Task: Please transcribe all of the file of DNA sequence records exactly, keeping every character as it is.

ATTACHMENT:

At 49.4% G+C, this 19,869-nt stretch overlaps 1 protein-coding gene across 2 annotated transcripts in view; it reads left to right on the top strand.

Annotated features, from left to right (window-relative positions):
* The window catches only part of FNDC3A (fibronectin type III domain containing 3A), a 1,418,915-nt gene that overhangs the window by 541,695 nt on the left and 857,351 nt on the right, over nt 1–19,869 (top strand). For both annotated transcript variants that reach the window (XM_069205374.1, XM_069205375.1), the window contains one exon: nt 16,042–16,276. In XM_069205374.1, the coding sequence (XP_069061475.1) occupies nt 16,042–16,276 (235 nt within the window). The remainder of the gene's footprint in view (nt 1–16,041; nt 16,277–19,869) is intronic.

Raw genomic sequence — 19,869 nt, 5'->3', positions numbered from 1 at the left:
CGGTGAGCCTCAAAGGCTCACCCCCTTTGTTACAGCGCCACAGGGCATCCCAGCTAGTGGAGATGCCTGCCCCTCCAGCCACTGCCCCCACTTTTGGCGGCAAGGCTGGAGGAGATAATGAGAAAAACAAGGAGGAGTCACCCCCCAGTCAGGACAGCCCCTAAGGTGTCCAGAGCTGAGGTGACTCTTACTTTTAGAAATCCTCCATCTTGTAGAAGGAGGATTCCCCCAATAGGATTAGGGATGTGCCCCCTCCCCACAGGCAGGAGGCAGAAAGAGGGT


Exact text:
At 49.4% G+C, this 19,869-nt stretch overlaps 1 protein-coding gene across 2 annotated transcripts in view; it reads left to right on the top strand.

Annotated features, from left to right (window-relative positions):
* The window catches only part of FNDC3A (fibronectin type III domain containing 3A), a 1,418,915-nt gene that overhangs the window by 541,695 nt on the left and 857,351 nt on the right, over nt 1–19,869 (top strand). For both annotated transcript variants that reach the window (XM_069205374.1, XM_069205375.1), the window contains one exon: nt 16,042–16,276. In XM_069205374.1, the coding sequence (XP_069061475.1) occupies nt 16,042–16,276 (235 nt within the window). The remainder of the gene's footprint in view (nt 1–16,041; nt 16,277–19,869) is intronic.

Raw genomic sequence — 19,869 nt, 5'->3', positions numbered from 1 at the left:
CGGTGAGCCTCAAAGGCTCACCCCCTTTGTTACAGCGCCACAGGGCATCCCAGCTAGTGGAGATGCCTGCCCCTCCAGCCACTGCCCCCACTTTTGGCGGCAAGGCTGGAGGAGATAATGAGAAAAACAAGGAGGAGTCACCCCCCAGTCAGGACAGCCCCTAAGGTGTCCAGAGCTGAGGTGACTCTTACTTTTAGAAATCCTCCATCTTGTAGAAGGAGGATTCCCCCAATAGGATTAGGGATGTGCCCCCTCCCCACAGGCAGGAGGCAGAAAGAGGGT